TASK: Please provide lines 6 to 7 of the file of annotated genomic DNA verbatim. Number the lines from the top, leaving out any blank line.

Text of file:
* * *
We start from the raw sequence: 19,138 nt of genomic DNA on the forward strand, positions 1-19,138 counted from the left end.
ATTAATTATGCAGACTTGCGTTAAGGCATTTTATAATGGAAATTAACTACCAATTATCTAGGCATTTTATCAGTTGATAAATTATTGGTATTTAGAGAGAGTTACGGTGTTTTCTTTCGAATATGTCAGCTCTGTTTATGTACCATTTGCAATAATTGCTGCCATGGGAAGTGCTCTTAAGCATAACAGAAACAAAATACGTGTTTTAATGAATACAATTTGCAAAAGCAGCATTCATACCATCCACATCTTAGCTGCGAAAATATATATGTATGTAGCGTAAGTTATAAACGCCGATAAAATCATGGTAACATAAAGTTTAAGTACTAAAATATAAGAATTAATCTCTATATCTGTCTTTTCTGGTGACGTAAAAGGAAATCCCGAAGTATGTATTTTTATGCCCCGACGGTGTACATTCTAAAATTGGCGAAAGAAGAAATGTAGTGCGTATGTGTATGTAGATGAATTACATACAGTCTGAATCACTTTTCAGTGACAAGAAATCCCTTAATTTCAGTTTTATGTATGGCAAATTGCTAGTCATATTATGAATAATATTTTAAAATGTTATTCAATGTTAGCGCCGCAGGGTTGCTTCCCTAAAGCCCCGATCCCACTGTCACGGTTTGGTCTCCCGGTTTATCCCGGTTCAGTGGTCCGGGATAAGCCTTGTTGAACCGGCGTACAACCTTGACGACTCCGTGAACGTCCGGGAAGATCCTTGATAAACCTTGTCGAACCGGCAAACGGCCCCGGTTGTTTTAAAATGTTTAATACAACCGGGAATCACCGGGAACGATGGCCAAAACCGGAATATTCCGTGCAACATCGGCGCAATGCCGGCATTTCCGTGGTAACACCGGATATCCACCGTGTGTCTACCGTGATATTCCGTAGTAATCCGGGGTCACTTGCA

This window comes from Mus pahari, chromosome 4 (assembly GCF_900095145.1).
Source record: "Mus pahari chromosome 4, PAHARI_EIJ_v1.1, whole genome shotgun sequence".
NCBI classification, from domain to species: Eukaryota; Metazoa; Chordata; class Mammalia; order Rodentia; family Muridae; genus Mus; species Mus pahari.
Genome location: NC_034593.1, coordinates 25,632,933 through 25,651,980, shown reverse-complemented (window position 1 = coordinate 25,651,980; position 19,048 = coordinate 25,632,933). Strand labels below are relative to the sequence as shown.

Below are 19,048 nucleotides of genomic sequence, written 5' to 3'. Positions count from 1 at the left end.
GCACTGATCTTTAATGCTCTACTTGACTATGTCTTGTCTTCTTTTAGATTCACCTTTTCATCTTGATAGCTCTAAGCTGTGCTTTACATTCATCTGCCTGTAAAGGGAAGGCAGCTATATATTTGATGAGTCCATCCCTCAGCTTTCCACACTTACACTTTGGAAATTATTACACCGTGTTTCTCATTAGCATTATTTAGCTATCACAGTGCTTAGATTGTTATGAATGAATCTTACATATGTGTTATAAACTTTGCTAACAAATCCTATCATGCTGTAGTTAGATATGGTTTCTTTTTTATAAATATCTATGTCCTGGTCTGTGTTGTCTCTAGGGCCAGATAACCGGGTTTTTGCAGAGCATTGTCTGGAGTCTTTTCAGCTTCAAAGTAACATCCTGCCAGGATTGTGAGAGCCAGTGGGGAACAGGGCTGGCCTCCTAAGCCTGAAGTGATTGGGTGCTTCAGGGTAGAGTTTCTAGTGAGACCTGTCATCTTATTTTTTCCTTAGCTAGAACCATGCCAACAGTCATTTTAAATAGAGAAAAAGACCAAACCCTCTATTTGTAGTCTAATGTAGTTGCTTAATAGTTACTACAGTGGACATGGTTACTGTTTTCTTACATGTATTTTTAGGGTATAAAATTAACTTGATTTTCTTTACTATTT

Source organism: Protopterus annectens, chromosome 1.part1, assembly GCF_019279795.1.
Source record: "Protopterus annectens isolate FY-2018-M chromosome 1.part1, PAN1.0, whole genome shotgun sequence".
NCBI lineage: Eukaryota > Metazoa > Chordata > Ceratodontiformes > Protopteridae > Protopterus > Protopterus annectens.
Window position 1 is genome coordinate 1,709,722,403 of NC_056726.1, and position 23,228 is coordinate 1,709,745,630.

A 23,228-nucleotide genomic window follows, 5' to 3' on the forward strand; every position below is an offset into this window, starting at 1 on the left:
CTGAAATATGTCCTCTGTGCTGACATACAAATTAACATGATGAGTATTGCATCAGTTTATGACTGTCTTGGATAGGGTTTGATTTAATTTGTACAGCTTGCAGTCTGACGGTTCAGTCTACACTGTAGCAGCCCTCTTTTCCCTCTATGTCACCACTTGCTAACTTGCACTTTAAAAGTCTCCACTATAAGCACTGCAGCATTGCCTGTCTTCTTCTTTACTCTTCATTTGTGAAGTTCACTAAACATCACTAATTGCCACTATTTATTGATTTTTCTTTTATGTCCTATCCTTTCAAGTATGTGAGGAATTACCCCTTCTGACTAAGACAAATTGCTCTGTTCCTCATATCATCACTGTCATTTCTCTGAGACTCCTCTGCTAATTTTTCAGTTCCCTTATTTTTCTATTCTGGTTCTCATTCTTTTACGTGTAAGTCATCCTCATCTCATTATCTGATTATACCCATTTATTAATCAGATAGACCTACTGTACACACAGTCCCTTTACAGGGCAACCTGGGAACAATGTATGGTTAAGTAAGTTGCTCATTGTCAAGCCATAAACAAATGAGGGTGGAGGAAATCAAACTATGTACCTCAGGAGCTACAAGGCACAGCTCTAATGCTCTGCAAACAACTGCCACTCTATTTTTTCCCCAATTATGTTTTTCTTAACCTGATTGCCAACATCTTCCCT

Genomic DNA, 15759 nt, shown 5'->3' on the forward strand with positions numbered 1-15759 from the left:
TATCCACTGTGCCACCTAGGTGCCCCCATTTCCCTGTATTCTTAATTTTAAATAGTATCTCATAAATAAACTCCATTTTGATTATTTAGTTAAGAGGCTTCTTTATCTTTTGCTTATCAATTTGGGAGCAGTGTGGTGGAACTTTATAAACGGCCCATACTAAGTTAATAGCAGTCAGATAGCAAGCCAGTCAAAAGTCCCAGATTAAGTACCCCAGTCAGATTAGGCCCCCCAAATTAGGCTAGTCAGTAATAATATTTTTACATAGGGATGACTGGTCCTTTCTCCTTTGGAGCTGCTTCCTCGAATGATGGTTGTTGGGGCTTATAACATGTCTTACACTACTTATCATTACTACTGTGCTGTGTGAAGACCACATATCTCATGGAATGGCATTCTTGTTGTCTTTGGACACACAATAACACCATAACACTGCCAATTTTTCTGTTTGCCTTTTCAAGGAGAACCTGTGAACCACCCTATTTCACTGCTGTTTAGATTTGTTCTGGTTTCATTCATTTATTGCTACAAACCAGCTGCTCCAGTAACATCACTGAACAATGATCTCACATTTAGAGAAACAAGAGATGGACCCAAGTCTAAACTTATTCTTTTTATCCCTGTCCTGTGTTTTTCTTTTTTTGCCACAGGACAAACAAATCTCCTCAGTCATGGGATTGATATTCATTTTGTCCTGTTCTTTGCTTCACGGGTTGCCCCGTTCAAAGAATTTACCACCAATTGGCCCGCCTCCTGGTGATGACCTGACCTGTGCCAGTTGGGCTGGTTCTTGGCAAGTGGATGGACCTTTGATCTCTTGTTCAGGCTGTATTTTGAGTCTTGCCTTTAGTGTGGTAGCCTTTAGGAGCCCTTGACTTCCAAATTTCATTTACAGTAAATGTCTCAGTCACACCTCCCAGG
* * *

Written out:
Genome location: NC_034593.1, coordinates 25,632,933 through 25,651,980, shown reverse-complemented (window position 1 = coordinate 25,651,980; position 19,048 = coordinate 25,632,933). Strand labels below are relative to the sequence as shown.

Below are 19,048 nucleotides of genomic sequence, written 5' to 3'. Positions count from 1 at the left end.